A number of weeks back, the Dublin manager Jim Gavin caused an outbreak of amazement in the Irish sporting media when he announced his team for a National Football League game on a Thursday.
Normal service, you will be glad to know, was resumed on Friday night when the names of the 15 Dublin players to start against Derry in the National League final were released to the media at 10:20 p.m. approximately.
Now, what you might wonder out there in the Bronx, is the problem with the Dublin football team boss releasing his team late on a Friday night but more than 36 hours before the biggest game of the year?
In truth, there is no problem. In reality, it doesn’t make a blind bit of difference when Jim Gavin tells his media sidekick, known by the wonderful name of Shep, to tell the press the supposed starting team for any game, big or small.
It won’t change your life if you know what 15 players are playing for Dublin on any given Sunday and it won’t change mine, not personally anyway.
Professionally, it is a problem. Ireland’s national newspapers go to print early on a Friday night simply because Saturday is one of the biggest sales days of the week and we are no different at the Irish Sun where I work.
Normally by 10:20 on a Friday night we should be wondering where we are going for a post-work pint, not wondering who will play from 1 to 15 for the Dubs against Derry.
For whatever reason, and I am sure he has one, Gavin likes to keep the press waiting most Friday nights, and good luck to him. That is entirely his prerogative.
It is also completely unnecessary. Gavin could name any 15 players from the current Dublin squad for any game and they would probably win it. That is how strong the Dubs are at present.
They proved it again on Sunday when they blew Derry out of the water at Croke Park with a convincing and impressive 3-19 to 1-10 win over an Ulster side completely out of their depth on the national stage.
Bernard Brogan, once again, was brilliant for the Blues. Diarmuid Connolly proved, again, that he is the current favorite for the Footballer of the Year crown. And Dublin lorded it, quite literally, from goalkeeper to corner forward over their northern opponents.
They are the form team in Ireland right now. They are the best team in Ireland right now.
And they are the only team who will be left standing when Sam Maguire is handed over in the Hogan Stand on the second last Sunday in September this autumn.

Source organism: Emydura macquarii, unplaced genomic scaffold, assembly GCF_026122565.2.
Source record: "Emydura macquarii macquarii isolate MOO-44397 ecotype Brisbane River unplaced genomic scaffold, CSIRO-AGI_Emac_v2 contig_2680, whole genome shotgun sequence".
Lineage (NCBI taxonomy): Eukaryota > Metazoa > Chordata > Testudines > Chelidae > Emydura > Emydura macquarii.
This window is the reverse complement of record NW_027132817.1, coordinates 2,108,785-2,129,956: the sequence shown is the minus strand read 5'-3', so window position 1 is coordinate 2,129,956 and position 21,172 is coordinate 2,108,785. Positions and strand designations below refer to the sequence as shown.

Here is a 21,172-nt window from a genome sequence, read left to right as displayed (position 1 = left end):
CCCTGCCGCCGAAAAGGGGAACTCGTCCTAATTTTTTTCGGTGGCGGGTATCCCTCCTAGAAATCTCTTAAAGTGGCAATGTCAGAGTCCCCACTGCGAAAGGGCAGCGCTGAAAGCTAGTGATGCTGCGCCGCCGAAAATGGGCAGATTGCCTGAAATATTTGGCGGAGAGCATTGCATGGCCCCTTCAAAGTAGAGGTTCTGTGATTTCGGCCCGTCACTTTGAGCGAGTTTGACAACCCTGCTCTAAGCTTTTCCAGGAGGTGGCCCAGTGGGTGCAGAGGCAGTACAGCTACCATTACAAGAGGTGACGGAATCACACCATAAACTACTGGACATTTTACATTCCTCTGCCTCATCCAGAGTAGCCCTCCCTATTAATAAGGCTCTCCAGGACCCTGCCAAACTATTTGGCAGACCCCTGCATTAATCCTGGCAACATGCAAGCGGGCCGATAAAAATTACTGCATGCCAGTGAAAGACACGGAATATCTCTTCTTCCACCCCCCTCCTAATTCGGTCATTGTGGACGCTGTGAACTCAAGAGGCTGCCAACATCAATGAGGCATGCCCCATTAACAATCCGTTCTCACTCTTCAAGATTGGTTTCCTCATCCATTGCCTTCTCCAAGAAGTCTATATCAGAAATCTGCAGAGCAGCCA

All that stands between Dublin and another All-Ireland final win is history. Very few teams have won back to back All-Irelands in football.
Nobody has won the league and the championship two seasons in a row, but Dublin already have three out of those four trophies in the bag if you know what I mean.
They will win Sam again and they will do it in style. That’s the great thing about this team under Gavin’s tutelage.
They play good football. They play entertaining football. They play to score goals and points and they play to win.
There may still be some question marks over their defense and they are prone to conceding the odd goal or two. But, a bit like Newcastle United when they nearly won the Premier League under Kevin Keegan, they don’t really care how many goals or points they concede because they just know they are going to score more than their opponents at the other end of the pitch.
It is great to watch as a spectator and harrowing for the opposition.
Unless someone like Meath or Tyrone can reinvent the blanket defense, Dublin will canter to the Leinster and All-Ireland crowns this summer.
Cork are about the only team who can put it up to them, but they were 10 points up against the Dubs in the league semifinals and lost by seven, so you know who has won that psychological war before it even starts.
History may be against them, but the history of other teams means nothing to this current Dublin crop. They are swashbuckling and they are winners.
And it doesn’t matter who Gavin plays or what time he announces his team on a Friday night – Dublin are still untouchable.
They could just accept it and make our lives a little easier on the press release front -- not that anyone else should care about that little detail.
It won’t make any difference when the All-Ireland is decided come September, nor should it.
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